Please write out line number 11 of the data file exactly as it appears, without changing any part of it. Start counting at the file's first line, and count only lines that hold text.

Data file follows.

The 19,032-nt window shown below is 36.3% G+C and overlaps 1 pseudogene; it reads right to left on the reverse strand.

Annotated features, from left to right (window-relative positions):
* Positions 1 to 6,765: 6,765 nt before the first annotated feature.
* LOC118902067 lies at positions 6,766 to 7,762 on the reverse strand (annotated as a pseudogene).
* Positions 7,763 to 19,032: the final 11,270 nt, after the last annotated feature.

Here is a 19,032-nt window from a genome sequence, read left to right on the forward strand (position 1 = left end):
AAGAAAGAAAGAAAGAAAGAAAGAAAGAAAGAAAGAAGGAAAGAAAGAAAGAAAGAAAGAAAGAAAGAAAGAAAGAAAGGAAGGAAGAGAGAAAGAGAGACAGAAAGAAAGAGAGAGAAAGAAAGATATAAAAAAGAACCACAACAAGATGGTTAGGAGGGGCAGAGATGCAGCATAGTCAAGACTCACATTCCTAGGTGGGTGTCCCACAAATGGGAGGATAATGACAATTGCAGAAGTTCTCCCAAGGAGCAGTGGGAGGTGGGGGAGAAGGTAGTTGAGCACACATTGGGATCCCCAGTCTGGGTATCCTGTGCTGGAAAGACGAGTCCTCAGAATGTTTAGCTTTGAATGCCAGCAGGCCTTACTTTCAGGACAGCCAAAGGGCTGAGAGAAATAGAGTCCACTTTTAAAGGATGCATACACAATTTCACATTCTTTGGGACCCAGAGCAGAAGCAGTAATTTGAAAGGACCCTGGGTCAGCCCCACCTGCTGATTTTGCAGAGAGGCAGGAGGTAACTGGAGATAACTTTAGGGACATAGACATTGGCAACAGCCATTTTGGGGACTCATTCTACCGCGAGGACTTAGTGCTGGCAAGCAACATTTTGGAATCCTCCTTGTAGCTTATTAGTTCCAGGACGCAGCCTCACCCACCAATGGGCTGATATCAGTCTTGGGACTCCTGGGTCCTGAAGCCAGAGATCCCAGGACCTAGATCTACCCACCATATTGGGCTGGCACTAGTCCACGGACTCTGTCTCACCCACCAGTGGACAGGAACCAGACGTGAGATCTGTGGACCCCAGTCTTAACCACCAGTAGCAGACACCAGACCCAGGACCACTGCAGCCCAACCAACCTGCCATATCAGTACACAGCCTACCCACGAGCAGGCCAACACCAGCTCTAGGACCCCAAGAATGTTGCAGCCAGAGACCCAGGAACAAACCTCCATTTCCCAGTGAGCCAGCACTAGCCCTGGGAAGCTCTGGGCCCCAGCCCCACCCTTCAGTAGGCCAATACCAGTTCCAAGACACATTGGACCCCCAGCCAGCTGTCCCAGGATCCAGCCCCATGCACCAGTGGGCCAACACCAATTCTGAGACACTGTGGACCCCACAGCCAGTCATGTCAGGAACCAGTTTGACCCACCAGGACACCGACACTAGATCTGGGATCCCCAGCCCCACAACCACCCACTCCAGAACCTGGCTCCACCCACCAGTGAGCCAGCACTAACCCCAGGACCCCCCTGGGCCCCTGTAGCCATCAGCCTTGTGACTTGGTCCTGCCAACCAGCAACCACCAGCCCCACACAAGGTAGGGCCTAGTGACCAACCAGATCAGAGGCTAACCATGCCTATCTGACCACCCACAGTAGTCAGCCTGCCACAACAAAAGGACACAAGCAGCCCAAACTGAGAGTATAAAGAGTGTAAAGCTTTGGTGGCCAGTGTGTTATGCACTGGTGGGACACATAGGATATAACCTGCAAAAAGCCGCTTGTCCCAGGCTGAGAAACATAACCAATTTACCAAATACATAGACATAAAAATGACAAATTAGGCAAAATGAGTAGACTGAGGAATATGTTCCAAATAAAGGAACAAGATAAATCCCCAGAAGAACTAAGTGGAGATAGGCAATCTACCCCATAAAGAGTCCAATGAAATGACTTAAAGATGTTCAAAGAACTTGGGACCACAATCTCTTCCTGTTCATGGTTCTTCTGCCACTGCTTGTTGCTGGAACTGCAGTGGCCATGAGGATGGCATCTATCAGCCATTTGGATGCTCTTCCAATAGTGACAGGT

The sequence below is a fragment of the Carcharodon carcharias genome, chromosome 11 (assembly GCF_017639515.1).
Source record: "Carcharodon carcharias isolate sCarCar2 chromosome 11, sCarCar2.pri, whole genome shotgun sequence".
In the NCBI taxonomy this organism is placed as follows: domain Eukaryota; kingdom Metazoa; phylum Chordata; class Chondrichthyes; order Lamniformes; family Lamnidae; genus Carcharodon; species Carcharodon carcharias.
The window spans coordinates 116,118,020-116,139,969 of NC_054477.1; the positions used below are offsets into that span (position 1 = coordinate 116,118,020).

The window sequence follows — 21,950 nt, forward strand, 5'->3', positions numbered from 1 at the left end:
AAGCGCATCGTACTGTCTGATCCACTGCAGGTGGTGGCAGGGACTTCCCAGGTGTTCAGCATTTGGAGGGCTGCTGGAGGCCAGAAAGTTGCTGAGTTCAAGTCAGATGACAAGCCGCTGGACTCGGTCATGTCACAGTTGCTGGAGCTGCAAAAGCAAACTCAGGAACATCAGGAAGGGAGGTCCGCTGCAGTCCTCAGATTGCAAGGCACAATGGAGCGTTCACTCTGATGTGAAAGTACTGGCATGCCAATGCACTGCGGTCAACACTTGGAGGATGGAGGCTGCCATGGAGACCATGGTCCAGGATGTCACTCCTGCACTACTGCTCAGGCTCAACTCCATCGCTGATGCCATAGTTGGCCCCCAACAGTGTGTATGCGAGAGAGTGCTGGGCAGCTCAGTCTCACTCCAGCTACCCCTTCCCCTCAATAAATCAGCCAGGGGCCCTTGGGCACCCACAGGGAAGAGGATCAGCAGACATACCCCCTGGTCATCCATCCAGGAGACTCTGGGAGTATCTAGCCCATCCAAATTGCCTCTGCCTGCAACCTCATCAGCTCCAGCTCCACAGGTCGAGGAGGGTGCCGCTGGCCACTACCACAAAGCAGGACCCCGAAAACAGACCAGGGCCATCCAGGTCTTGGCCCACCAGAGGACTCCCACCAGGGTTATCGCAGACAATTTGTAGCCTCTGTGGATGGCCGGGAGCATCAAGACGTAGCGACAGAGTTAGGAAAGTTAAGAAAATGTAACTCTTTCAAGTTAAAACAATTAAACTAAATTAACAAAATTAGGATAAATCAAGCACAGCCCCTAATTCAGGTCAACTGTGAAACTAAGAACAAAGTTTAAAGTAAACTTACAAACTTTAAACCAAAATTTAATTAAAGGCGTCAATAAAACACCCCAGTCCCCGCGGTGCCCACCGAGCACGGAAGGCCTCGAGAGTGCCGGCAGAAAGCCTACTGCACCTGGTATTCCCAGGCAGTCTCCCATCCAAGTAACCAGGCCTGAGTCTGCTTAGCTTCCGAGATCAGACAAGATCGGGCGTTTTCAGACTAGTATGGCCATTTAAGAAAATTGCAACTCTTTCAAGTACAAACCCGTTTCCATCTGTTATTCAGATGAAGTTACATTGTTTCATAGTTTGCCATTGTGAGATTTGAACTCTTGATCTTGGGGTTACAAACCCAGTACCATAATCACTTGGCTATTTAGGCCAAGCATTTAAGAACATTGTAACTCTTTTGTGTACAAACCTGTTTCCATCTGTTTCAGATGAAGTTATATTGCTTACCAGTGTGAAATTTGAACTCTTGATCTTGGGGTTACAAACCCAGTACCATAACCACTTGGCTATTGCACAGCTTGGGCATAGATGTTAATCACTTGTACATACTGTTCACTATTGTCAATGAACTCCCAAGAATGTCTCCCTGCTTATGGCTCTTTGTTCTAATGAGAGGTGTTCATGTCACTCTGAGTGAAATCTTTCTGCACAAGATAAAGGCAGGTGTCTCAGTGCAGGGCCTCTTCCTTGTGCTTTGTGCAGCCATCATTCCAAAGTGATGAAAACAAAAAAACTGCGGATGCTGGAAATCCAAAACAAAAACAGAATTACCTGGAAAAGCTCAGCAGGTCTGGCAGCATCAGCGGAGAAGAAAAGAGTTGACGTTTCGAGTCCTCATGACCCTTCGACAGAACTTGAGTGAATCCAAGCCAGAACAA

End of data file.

The window spans coordinates 116,118,020-116,139,969 of NC_054477.1; the positions used below are offsets into that span (position 1 = coordinate 116,118,020).